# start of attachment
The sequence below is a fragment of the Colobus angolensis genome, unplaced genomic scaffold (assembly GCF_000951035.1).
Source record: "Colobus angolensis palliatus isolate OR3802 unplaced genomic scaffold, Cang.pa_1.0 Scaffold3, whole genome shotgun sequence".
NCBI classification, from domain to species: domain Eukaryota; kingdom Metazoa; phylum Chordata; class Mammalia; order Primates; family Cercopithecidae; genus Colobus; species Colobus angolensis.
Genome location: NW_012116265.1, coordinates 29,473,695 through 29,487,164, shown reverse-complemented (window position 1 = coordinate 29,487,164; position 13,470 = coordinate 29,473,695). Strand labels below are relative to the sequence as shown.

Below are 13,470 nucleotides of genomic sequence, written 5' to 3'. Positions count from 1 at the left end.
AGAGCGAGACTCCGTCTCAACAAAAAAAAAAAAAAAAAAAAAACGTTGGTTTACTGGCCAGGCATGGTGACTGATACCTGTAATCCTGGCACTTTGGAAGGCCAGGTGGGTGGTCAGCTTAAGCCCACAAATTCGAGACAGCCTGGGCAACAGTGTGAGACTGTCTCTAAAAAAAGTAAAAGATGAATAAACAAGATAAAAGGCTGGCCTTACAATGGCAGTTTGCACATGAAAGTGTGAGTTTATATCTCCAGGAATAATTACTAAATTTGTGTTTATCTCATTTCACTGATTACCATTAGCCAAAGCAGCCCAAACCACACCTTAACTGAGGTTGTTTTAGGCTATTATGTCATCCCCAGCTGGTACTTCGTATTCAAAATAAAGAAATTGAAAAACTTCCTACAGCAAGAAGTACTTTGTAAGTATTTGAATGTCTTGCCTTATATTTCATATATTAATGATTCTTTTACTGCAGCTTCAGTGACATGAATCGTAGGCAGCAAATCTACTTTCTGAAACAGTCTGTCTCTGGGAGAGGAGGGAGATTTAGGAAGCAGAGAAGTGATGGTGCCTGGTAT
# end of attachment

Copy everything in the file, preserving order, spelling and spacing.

The sequence below is a fragment of the Colobus angolensis genome, unplaced genomic scaffold (assembly GCF_000951035.1).
Source record: "Colobus angolensis palliatus isolate OR3802 unplaced genomic scaffold, Cang.pa_1.0 Scaffold3, whole genome shotgun sequence".
NCBI classification, from domain to species: domain Eukaryota; kingdom Metazoa; phylum Chordata; class Mammalia; order Primates; family Cercopithecidae; genus Colobus; species Colobus angolensis.
Genome location: NW_012116265.1, coordinates 29,473,695 through 29,487,164, shown reverse-complemented (window position 1 = coordinate 29,487,164; position 13,470 = coordinate 29,473,695). Strand labels below are relative to the sequence as shown.

Below are 13,470 nucleotides of genomic sequence, written 5' to 3'. Positions count from 1 at the left end.
AGAGCGAGACTCCGTCTCAACAAAAAAAAAAAAAAAAAAAAAACGTTGGTTTACTGGCCAGGCATGGTGACTGATACCTGTAATCCTGGCACTTTGGAAGGCCAGGTGGGTGGTCAGCTTAAGCCCACAAATTCGAGACAGCCTGGGCAACAGTGTGAGACTGTCTCTAAAAAAAGTAAAAGATGAATAAACAAGATAAAAGGCTGGCCTTACAATGGCAGTTTGCACATGAAAGTGTGAGTTTATATCTCCAGGAATAATTACTAAATTTGTGTTTATCTCATTTCACTGATTACCATTAGCCAAAGCAGCCCAAACCACACCTTAACTGAGGTTGTTTTAGGCTATTATGTCATCCCCAGCTGGTACTTCGTATTCAAAATAAAGAAATTGAAAAACTTCCTACAGCAAGAAGTACTTTGTAAGTATTTGAATGTCTTGCCTTATATTTCATATATTAATGATTCTTTTACTGCAGCTTCAGTGACATGAATCGTAGGCAGCAAATCTACTTTCTGAAACAGTCTGTCTCTGGGAGAGGAGGGAGATTTAGGAAGCAGAGAAGTGATGGTGCCTGGTAT